Slammy B and the Electric Snakes made their public debut in late June at their West Tisbury School eighth grade graduation. Not the after party but the graduation ceremony itself, where young Owen DiBiaso pounded the cowbell so hard the instrument went from ironic to essential in just a few minutes.

After some practice this summer to increase their repertoire from two Nirvana numbers to a nine-song setlist for the Agricultural Fair, they hit the streets and bars. On Tuesday they rocked the Dock Dance and on Thursday performed a show at the Ritz, defying expectations and age limits when they strutted into the bar and instead of being tossed out started tuning up.

The current iteration of the band includes Atlas Zack, Silas Abrams, Emmett Athearn and Sam Benjamin, all rising high school freshman who cut their teeth in the orchestra room of the West Tisbury School. Owen didn’t make the recent gigs, but hey that’s rock and roll.

On Thursday evening, Brian Athearn, father of Emmett, approached Atlas, Silas and Sam as they chatted before their set.

An earlier iteration with Owen DiBiaso on cowbell at the West Tisbury School eighth grade graduation. — Albert O. Fischer

“I am so proud of you guys,” he said. “And the fact that you beat me to the Ritz is impressive.”

The three boys replied in unison, “Where’s Emmett?”

Brian shrugged and smiled. “Welcome to the Athearn world,” he said.

Emmett did show up a few minutes later, just as Mike Benjamin, Sam’s dad, was about to introduce the band. Mike had been performing with the Marotta brothers that night and they were making way for the next generation.

“I’ve got a special treat for you,” Mike Benjamin told the bar. “Slammy B and the Electric Snakes.”

Atlas Zack carries the weight of the front man on his slender shoulders. His mother Patricia Bacon was in the audience, looking around the bar in fascination. “It’s my first time ever at the Ritz,” she said. Other parents and relatives looked a bit more comfortable, some performing elaborate handshakes with the bouncer.

Atlas got the gig going with an announcement: “We are Slammy B and the Electric Snakes. Tonight we are going to get you started with a little Jimi Hendrix.”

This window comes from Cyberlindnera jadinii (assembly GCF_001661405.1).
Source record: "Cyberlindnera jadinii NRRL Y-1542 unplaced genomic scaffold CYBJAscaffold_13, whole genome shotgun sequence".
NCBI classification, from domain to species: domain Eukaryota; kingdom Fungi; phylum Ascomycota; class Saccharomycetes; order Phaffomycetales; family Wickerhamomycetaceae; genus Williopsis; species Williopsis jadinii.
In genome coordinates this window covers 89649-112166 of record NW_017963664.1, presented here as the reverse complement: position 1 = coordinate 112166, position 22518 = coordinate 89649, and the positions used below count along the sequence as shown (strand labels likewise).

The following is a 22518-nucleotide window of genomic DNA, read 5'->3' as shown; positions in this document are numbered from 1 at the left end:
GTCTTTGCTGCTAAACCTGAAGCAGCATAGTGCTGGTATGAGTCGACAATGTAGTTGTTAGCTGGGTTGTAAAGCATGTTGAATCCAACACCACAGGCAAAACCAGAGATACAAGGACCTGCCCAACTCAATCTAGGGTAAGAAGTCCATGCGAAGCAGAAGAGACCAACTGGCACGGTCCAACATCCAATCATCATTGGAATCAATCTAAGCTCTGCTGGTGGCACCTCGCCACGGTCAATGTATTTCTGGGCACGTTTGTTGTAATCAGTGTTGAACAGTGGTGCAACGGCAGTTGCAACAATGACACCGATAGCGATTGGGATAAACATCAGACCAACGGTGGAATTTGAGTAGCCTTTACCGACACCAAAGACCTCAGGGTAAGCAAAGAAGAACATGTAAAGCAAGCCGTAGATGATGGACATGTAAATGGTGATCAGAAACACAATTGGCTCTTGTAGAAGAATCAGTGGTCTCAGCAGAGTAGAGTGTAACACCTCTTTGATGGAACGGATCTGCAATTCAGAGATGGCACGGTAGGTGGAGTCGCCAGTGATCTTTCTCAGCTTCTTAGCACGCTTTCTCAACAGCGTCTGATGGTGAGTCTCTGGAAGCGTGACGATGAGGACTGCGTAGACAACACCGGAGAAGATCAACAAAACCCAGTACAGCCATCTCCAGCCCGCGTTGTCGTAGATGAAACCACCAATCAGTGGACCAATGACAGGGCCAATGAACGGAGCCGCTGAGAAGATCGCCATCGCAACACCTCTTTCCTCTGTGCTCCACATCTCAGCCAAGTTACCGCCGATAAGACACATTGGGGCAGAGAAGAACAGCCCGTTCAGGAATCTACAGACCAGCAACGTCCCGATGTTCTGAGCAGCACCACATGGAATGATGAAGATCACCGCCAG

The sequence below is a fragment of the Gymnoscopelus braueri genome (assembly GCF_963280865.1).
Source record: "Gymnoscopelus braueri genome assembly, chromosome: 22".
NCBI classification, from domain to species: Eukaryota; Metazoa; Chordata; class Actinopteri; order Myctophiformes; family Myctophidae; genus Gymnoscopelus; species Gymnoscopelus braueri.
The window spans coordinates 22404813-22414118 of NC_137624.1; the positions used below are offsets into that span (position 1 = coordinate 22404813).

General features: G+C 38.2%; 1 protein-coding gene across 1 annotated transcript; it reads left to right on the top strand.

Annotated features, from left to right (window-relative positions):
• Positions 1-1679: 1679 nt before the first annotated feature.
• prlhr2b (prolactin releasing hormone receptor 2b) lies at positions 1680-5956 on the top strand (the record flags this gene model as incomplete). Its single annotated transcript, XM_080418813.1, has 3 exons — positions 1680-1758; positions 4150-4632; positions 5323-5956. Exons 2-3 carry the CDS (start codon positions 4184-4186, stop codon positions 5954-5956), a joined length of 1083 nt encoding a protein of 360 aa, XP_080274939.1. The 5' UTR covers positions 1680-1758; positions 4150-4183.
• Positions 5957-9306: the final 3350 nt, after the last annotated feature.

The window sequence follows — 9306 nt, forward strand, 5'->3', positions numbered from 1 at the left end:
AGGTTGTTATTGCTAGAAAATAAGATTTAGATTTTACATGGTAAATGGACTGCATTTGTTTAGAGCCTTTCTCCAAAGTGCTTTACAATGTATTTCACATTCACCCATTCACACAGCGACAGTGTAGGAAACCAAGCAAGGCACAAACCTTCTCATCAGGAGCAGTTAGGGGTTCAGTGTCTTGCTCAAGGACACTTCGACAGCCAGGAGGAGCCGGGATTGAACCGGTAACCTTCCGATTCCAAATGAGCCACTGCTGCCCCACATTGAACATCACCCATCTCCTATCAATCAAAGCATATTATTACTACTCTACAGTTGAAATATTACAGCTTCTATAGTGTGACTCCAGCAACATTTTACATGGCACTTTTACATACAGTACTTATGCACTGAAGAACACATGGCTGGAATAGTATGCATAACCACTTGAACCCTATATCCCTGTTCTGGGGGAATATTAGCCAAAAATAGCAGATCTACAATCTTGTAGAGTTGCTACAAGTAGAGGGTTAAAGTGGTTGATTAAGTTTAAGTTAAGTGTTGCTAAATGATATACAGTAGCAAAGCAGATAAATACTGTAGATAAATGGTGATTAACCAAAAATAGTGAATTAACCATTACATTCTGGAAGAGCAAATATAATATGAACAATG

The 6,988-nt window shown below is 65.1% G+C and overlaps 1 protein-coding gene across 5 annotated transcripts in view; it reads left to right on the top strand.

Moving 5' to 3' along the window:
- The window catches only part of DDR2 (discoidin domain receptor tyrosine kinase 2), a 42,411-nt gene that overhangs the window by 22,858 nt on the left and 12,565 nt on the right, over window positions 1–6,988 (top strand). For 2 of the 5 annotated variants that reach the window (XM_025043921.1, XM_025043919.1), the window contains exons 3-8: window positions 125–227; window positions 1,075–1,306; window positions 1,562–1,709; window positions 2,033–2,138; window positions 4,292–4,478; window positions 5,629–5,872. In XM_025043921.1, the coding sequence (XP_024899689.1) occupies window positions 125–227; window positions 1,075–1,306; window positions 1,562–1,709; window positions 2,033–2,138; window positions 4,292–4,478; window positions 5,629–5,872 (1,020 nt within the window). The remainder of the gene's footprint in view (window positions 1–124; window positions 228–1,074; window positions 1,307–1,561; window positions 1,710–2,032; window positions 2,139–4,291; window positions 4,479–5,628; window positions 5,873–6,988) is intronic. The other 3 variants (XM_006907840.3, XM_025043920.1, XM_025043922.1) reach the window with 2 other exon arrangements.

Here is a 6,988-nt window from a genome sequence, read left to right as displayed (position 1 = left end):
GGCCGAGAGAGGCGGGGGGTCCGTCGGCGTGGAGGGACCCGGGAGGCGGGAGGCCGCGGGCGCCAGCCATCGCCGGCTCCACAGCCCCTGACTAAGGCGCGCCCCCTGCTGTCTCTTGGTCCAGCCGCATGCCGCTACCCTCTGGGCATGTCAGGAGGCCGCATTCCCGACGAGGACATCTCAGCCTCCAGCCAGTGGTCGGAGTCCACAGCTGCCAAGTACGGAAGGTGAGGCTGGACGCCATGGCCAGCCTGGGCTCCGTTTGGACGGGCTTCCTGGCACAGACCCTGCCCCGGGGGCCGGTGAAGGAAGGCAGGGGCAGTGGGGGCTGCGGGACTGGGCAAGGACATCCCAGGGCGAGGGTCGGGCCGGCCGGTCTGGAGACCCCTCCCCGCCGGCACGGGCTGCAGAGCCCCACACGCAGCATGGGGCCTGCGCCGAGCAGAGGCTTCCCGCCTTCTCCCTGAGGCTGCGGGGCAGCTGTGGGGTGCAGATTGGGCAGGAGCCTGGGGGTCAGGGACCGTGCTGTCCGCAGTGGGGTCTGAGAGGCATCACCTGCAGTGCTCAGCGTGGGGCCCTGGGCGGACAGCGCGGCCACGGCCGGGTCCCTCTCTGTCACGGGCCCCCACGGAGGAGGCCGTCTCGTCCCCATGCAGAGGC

The group rolled into All Along the Watchtower, with Emmett crushing the lead guitar riffs. He plays with precision but also a wandering eye. When asked about this after the show he admitted to watching a bit of the Red Sox game on the television above the bar in between licks. Emmett's journey on the electric guitar has been for the most part self-taught. “I watch YouTube videos,” he said.

Conquering the music scene on Circuit avenue in Oak Bluffs. — Hardy Eville

The group eased into Californication by the Red Hot Chili Peppers, then Come Together by the Beatles, with Sam Benjamin laying down the heavy bass line.

Sam has been a driving force behind creating the band. He and Emmett were in art class together when they decided to start jamming. “But we needed a singer and a drummer,” Sam said. They went looking and found Silas and Atlas nearby.

Sam’s dad Mike plays somewhere on the Island nearly every night of the week in one of his many bands, and Sam said he has been good with advice.

“Like how much you have to practice before you get on stage,” Sam said. “Even if you think you know it, the pressure is on.”

The boys have been practicing a lot this summer and it showed. Parents and relatives including Silas’s six-year-old cousin Hazel, dancing down in front, presumably enjoying her first encounter with the Ritz, made up a sizable cheering section. But equally as large in numbers were the vocal strangers, barflies and some dude named Danny who screamed the loudest from his perch by the taps. Newcomers kept streaming in to see what all the fuss was about, then looked wide-eyed at the stage perhaps wondering if they had stumbled upon a playdate that had gone on too late. They quickly realized otherwise as Atlas and the boys let loose with Seven Nation Army by the White Stripes.

As to how they choose their set lists, Atlas answered, “Well, Nirvana is legendary and then we just find other songs that rock.”

Essential element Sam Benjamin on bass heads off to boarding school in the fall. What will the band do? — Hardy Eville

The crowd was filled with older rockers from all over the Vineyard, including Willy Mason and John Stanwood, the guitarist for the Dock Dance Band. Stanwood said the boys crushed their show on Tuesday, and that they also revealed the smarts of seasoned veterans.

“They checked out the scene and when they saw it wasn’t crowded yet they said we could keep playing until more people showed up,” Stanwood said.

And when the crowd did show up?

“That made my whole summer. To see the next generation coming up, like when we started with DCLA and watched Johnny Hoy.”

After the show at the Ritz, the band did have to leave the bar; they still have nearly a decade before they are legal. And so where does the next generation of rock stars go to ease the adrenalin rush of a live show? Ice cream of course.

While seated at Mad Martha’s, the group pondered its next step, the immediate future a bit cloudy as Sam Benjamin heads off this week to boarding school. And yet they still had their heads in the game, along with their wallets, already conscious of where the real money is made on the Vineyard music scene.

“Anyone know somebody getting married?” Silas asked the group.